Thursday, 14 June 2012

Dealing with nasty brutish trolls.

Freedom of expression and freedom of speech are essential in our society.   Challenge and scrutiny are the lifeblood of any democracy.

The vast majority of people get the idea that freedom of speech is not unqualified.  You mustn't, in the exercise of your right to free speech, infringe others' rights such as inciting racial hatred.   The criminal law can protect from harassment - including harassment through email etc, and then there is the somewhat tortuous option of the civil courts and defamation proceedings.

Watching the Leveson Inquiry I was very taken with the evidence given by former PM Gordon Brown who complained about the 'conflation' by the media of fact and opinion.  In other words his complaint is that the press have on occasion passed off their own opinions as being facts and thereby misleading people.

When the newspapers do this - I believe they do it intentionally.  Experienced journalists are rigorous in checking their facts and understand the difference between straight reporting of facts and opinion.

In these days of the internet, blogs and email most of the comments made in public are now made by the general public - those who are not schooled in journalism and journalistic standards.   And then on top of this you have the issue of the comparative intelligence and education.  Should one be more forgiving of an individual who perhaps doesn't express him or herself effectively as intended - but in any event makes offensive, wrong or perhaps harassing or defamatory comments?  However the harm felt or perceived by those on the receiving end almost certainly won't be lessened simply because the author was more or less skilled in communication.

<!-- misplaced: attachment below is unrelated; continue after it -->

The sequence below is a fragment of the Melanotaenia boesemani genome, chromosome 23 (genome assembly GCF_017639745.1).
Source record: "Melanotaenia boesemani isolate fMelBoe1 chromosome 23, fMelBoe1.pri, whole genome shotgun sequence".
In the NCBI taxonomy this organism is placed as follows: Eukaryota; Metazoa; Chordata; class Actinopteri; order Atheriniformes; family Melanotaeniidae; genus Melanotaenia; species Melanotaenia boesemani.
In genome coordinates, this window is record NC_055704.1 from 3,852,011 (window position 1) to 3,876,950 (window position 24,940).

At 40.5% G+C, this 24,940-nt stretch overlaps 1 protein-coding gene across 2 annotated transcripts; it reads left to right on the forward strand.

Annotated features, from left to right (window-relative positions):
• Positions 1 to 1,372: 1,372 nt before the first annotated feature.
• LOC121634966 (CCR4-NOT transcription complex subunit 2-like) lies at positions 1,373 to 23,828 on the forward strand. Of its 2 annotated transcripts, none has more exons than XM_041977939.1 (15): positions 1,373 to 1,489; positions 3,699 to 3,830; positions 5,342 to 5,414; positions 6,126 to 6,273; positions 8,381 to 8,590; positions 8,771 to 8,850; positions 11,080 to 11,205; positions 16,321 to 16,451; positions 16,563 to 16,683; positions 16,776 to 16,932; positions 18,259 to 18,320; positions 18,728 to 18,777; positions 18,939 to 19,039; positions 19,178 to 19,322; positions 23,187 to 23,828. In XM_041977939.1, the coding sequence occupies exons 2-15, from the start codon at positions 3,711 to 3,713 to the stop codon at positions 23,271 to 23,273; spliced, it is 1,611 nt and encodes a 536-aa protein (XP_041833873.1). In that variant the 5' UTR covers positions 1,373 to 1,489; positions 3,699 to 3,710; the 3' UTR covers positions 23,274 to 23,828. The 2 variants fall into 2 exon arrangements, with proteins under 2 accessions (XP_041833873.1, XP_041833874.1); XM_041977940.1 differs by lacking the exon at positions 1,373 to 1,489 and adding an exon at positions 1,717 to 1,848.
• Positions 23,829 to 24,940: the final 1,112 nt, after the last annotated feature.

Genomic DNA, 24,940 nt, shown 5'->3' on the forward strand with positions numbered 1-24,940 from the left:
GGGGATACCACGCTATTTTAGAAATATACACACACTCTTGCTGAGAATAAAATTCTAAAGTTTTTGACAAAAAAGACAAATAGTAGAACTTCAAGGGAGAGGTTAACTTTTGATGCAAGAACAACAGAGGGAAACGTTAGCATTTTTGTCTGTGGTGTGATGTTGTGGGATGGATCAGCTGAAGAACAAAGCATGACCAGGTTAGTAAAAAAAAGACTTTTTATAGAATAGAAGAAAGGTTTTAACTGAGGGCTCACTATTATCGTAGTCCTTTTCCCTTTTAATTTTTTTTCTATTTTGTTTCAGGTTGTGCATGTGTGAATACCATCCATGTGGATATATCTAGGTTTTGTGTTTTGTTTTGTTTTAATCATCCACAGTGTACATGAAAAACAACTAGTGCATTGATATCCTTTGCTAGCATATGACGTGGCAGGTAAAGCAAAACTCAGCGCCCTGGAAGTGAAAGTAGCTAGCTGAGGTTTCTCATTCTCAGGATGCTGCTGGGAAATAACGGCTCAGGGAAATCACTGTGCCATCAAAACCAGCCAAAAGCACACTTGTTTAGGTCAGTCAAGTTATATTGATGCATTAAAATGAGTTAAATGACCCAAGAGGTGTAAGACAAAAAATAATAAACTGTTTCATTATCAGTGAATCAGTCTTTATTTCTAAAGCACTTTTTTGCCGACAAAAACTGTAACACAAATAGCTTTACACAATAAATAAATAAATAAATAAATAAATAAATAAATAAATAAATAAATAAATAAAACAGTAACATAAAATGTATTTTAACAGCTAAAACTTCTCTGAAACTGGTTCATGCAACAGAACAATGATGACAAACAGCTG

In my life as a councillor I have found that the vast majority of people understand that having an open honest debate where people have differing views is essential.  However I have also encountered people who don't play by the rules, who don't sense automatically where the line is - the line which shouldn't be overstepped.  I have had to deal with anonymous threats, threats of adverse publicity unless I act in a particular way as well as abusive and defamatory remarks.

I met an individual today, a person I hadn't met for perhaps close on a year.  After exchanging the usual pleasantries this individual immediately raised difficulties he had had, and his organisation had had in dealing with one particular individual who either would not, or could not correspond with him or his organisation reasonably and inline with the normal approach to correspondence.  He described the steps he had had to take to protect his staff.  I know our MP and other councillors have encountered similar difficulties - as indeed have I.  

I have seen today 3 examples from 3 different people of what I would term using very mild language - 'misbehaviour' - by this I mean misuse of the internet in one form or other.  I fear this misbehaviour is only likely to get worse.  I also read tonight an article in the Daily Mail (not my normal reading btw) where a lawyer also raises concerns that things are going to get worse.   He comments on the cases where Facebook has been compelled to reveal IP addresses of anonymous abusers and the troll who threatened Louise Mensch MP and her children has been given a suspended prison term. 

The Daily Mail piece is depressing in that the author does't believe that this court action will have the desired effect of improving behaviour.  

All this has got me wondering.  How about a court order denying these abusers access to the internet?   The power is there to do this.  If someone consistently and persistently abuses people by using the internet and email in some inappropriate way - is the best way of preventing harm unplugging him or her from the net?